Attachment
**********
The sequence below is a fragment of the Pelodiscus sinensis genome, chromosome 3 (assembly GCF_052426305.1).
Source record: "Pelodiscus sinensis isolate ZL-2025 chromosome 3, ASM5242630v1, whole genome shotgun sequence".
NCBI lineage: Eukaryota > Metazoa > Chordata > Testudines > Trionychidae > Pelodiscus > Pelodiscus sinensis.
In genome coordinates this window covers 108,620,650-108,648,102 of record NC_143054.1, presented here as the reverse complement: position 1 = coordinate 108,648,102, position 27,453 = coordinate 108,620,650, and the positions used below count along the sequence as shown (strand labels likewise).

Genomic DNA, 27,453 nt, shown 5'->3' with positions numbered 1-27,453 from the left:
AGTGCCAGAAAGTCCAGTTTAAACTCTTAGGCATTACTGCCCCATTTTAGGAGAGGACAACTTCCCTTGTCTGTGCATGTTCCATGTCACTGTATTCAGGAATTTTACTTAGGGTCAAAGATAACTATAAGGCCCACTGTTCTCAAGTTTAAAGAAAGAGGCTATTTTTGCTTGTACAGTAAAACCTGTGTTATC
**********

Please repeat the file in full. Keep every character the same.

The sequence below is a fragment of the Pelodiscus sinensis genome, chromosome 3 (assembly GCF_052426305.1).
Source record: "Pelodiscus sinensis isolate ZL-2025 chromosome 3, ASM5242630v1, whole genome shotgun sequence".
NCBI lineage: Eukaryota > Metazoa > Chordata > Testudines > Trionychidae > Pelodiscus > Pelodiscus sinensis.
In genome coordinates this window covers 108,620,650-108,648,102 of record NC_143054.1, presented here as the reverse complement: position 1 = coordinate 108,648,102, position 27,453 = coordinate 108,620,650, and the positions used below count along the sequence as shown (strand labels likewise).

Genomic DNA, 27,453 nt, shown 5'->3' with positions numbered 1-27,453 from the left:
AGTGCCAGAAAGTCCAGTTTAAACTCTTAGGCATTACTGCCCCATTTTAGGAGAGGACAACTTCCCTTGTCTGTGCATGTTCCATGTCACTGTATTCAGGAATTTTACTTAGGGTCAAAGATAACTATAAGGCCCACTGTTCTCAAGTTTAAAGAAAGAGGCTATTTTTGCTTGTACAGTAAAACCTGTGTTATC